Source processes of the 2009 Irian Jaya, Indonesia, earthquake doublet
Earth, Planets and Space volume 62, pages 475–481 (2010)
On January 3, 2009 UT, an earthquake doublet with moment magnitudes of 7.6 and 7.4 occurred along the New Guinea trench near the northern coast of Irian Jaya, Indonesia. The events were separated by three hours in time and 60 km in space, having similar thrust faulting mechanisms. The Solomon and New Britain Islands regions located east of the source area are well known for the occurrence of earthquake doublets due to the complex tectonic settings. To investigate the source processes of the earthquake doublet, we have performed teleseismic waveform inversions using P-wave displacement records from the IRIS-DMC database. The results of the inversions are consistent with the direction of the subduction along the New Guinea trench for both of the earthquakes. Significant slips exceeding 5.0 m appear near the hypocenters, and the slip distributions look to be complementary to each other. The rupture starting point of the second event is close to the edge of the slip distribution of the first event. Our source models support the triggering mechanism of doublet events suggested by Lay and Kanamori (1980). The results also suggest the state of stress in the Irian Jaya region and the mechanism of earthquakes in this subduction zone.
An earthquake doublet occurred on January 3, 2009 UT along the northern coast of Irian Jaya, eastern Indonesia. As the result of this earthquake doublet, five people were killed, several hundred were injured, and around 800 buildings were damaged in the cities located close to the epicentral area (USGS Earthquake Summary Poster, 2009). According to the Global Disaster Alert and Coordination System (GDACS), the tsunami generated by this earthquake doublet reached a height of 1.8 m in the coast region of Irian Jaya, though no tsunami warning was issued. As reported by USGS, the first event of moment magnitude (Mw) 7.6, occurred at 19:43:54 UT. Three hours later at 22:33:42 UT, the second event of Mw 7.4 took place 60 km east of the first one. The USGS located the epicenters of the events close to the northern coastline of Irian Jaya, which is the western part of the New Guinea Island, and the westernmost part of the New Guinea trench (Fig. 1). They are about 400 km west of the Mw 8.2 earthquake on February 17, 1996. Around 100 people were killed by this large offshore earthquake and associated tsunamis.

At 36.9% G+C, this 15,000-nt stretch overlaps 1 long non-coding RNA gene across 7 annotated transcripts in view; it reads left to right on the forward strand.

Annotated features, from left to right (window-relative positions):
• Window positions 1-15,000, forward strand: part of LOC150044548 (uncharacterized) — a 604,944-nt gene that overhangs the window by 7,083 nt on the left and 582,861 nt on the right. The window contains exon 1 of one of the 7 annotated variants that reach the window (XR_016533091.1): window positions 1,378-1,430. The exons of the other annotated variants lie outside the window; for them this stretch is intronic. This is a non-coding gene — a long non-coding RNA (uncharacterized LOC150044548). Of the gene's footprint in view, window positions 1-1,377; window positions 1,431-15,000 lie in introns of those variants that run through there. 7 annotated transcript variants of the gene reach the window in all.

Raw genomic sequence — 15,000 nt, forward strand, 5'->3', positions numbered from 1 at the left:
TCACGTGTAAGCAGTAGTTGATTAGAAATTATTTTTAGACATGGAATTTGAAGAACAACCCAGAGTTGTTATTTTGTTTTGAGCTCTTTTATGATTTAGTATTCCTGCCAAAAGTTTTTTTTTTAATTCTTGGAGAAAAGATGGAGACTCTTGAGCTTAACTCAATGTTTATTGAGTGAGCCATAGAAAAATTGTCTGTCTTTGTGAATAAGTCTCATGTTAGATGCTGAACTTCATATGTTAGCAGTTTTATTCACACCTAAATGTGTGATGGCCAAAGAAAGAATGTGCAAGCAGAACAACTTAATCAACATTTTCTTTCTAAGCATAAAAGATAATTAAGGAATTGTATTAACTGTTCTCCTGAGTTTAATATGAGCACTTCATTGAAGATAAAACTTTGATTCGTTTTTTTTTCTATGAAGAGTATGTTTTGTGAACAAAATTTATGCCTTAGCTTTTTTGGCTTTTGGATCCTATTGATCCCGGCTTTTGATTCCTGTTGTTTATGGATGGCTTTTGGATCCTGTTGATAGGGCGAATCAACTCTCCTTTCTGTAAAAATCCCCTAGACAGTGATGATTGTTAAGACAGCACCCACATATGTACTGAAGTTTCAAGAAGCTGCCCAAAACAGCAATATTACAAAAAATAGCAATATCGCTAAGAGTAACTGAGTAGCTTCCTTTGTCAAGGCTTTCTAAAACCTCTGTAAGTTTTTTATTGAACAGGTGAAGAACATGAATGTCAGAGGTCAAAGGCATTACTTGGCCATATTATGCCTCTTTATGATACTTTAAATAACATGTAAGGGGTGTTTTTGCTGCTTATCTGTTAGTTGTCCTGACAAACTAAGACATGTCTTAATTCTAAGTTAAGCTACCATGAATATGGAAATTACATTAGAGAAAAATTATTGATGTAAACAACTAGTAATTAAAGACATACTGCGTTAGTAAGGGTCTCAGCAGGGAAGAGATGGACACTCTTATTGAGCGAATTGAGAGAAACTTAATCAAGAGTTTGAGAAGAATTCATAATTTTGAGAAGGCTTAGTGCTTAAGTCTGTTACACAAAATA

Eastern Indonesia is located inside the region of complex tectonics controlled by the motions of the Eurasia, Australia, Pacific, Philippine Sea, and numerous small plates (Fig. 1). This area is also known for its high seismic activity with frequent events of magnitude 7 to 8. Within the Irian Jaya region, the Australia plate collides with the oceanic Pacific and Philippine Sea plates at a rate of 110 mm/yr and an azimuth of 245 degree (DeMets et al., 1990). GPS measurements of crustal deformation (Puntodewo et al., 1994; Bock et al., 2003) and seismic profiling studies (Milsom et al., 1992) show that the convergence between the Australia and Pacific plates in the Irian Jaya region is partially accommodated by crustal thickening in the onland regions of the Bird’s Head plate. The rest of the convergence between the two plates is accommodated by the southward subduction of the oceanic plate beneath the Bird’s Head plate along the New Guinea and Manokwari trenches (Puntodewo et al., 1994; Bird, 2003).